PSALM 119 MEDITATION: WEEK TWENTY-ONE Princes persecute me without cause
WEEK: 1 2 3 4 5 6 7 9 10 11 12 13 14 15 16 17 18 19 20
November 2: Verse 168--"I keep your precepts and testimonies, for all my ways are before you." There are two sides of the fear of God; I think both are included in the psalmist's comment here in verse 168 ("all my ways are before you"). The first side is communicated by the word 'fear'. We all know what fear is. God is almighty. He is quite able--in his might--to wipe us out of existence. Our ways are before him. We should shake in our boots. The second side is derived from the whole of Scripture. As we have seen in Psalm 119, God's hesed--his steadfast love--touches everything he does. God's might is ALWAYS accompanied by his hesed. Therefore we need not shake in our boots--BUT we must be grateful and fall on our faces in worship. Hesed is not a reason to slack off.
November 1:Verses 166-167--"I hope for your salvation, O LORD, and I do your commandments. My soul keeps your testimonies; I love them exceedingly." We obey because we must. Now, God is the all-powerful Creator of the universe and can zap anything and everything into oblivion if he so chooses, but that's not the 'must' to which the psalmist is pointing. He points to love. He adores God and he's crazy about God's testimonies. Maybe...just maybe...worship really is the glue that sticks us to God.
October 31: Verse 165--"Great peace have those who love your law; nothing can make them stumble." How is peace the opposite of stumbling?
October 30: Verse 164--"Seven times a day I praise you for your righteous rules." Whether the 'seven times' is literal or figurative (meaning 'many times'), it certainly helps explain how he is able to keep his focus in the middle of his distress. The psalmist's focus was on God--he constantly praised God for his word. A bit ago I started preparing for a series on worship. A friend recommended a book by Kathleen Chapman (Teaching Kids Authentic Worship). A key notion from this book is that God is absolutely worthy and we have a responsibility to adore him. She emphasizes that worship is all about God and not at all about us.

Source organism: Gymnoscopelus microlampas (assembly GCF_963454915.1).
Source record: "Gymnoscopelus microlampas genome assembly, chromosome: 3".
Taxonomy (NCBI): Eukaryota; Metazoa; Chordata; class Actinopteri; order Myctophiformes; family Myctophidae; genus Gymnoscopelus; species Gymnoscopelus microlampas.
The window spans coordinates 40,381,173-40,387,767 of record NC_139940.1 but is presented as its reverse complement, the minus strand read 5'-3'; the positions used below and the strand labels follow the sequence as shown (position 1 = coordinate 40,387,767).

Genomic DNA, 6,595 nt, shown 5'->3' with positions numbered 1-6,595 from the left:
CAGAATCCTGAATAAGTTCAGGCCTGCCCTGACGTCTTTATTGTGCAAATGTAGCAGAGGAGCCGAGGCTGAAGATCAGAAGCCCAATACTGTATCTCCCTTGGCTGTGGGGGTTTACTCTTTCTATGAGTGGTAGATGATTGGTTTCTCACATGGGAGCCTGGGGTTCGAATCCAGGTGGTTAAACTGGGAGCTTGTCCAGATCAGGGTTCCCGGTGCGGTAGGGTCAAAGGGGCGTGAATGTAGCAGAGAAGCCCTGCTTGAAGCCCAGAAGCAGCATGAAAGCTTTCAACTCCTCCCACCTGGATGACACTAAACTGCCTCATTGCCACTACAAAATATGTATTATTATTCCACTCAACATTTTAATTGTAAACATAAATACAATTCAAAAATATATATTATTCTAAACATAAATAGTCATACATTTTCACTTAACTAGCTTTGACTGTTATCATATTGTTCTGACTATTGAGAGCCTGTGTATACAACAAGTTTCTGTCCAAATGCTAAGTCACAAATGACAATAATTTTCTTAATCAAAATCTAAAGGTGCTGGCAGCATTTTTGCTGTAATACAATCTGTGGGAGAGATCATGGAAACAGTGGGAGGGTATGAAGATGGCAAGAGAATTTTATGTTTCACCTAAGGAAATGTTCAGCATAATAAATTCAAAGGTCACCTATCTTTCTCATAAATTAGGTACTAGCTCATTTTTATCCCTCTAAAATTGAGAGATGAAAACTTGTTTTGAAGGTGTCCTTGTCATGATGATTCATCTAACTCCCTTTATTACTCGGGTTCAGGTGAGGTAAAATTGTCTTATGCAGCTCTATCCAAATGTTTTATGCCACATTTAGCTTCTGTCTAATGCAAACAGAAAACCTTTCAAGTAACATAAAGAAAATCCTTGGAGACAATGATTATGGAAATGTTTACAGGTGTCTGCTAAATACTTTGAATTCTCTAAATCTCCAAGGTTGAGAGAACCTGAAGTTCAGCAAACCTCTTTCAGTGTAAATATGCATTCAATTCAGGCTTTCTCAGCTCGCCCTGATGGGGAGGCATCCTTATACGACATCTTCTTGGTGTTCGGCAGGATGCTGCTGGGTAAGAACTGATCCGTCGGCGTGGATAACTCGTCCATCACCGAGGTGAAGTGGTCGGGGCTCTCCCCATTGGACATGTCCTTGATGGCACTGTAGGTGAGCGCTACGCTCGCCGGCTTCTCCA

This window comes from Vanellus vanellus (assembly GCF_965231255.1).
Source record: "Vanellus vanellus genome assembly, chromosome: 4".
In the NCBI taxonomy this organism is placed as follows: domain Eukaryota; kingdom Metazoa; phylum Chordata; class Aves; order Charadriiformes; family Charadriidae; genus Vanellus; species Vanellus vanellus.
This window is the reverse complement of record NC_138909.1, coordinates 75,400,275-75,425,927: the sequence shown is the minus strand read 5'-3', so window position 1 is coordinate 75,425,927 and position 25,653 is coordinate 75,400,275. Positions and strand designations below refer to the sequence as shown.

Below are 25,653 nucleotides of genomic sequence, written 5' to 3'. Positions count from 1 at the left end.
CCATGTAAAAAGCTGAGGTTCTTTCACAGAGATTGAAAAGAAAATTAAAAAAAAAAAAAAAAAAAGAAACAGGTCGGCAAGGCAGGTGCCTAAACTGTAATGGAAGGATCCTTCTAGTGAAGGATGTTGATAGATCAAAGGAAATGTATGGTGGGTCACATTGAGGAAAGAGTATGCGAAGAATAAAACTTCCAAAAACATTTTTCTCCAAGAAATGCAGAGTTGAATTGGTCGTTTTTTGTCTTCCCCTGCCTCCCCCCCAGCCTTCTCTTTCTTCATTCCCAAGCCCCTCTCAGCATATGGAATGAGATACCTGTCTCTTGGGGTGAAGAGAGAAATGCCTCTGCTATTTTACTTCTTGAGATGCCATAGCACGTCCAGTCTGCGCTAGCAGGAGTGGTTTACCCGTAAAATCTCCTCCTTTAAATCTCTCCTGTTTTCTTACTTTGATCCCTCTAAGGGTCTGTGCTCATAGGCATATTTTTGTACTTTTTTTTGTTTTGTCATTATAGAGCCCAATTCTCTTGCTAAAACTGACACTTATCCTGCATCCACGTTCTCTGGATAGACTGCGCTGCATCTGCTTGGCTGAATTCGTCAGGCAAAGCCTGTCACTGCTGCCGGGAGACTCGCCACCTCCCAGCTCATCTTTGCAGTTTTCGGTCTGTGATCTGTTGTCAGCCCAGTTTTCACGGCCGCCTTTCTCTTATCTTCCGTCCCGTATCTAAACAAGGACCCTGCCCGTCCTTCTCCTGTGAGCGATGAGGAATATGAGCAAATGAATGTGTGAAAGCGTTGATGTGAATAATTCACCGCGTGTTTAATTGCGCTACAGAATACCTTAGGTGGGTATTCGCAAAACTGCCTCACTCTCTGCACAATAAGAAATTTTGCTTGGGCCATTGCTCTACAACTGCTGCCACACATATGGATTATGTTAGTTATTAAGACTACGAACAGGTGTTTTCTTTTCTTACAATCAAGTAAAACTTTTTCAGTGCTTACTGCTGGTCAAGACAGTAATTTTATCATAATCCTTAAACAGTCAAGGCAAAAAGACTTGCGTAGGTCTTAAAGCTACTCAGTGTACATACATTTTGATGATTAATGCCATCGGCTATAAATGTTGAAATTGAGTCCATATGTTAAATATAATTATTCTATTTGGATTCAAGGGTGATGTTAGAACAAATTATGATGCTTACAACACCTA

October 29: Verse 163--"I hate and abhor falsehood, but I love your law." Here the psalmist declares his boundaries: he knows what he hates and he knows what he loves. I'm sure that between the two there is a bunch of grey, but ya gotta know the black and white.
October 28: Verses 161-162--"Princes persecute me without cause, but my heart stands in awe of your words. I rejoice at your word like one who finds great spoil." The juxtaposition of these two comparisons caught my eye. First, a negative comparison: they persecute, but I stand in awe. Second, a positive comparison: I rejoice like one who finds great spoil. I was just sharing with someone the other day about how we as God-followers must interpret our experiences in light of the Word, rather than the other way around. God’s Word presents itself as the interpreter of the meaning of events and experiences. It is only from that perspective that we can understand the truth of what happens to us. This is what the psalmist catches here. Because his heart—the very core of his being—stands in awe of God’s words, he is able to cope with the unwarranted persecution. In fact, he considers his finding of God’s words to be a great treasure.
October 27: The dance of persecution and awe.
All verses are quoted from the ESV.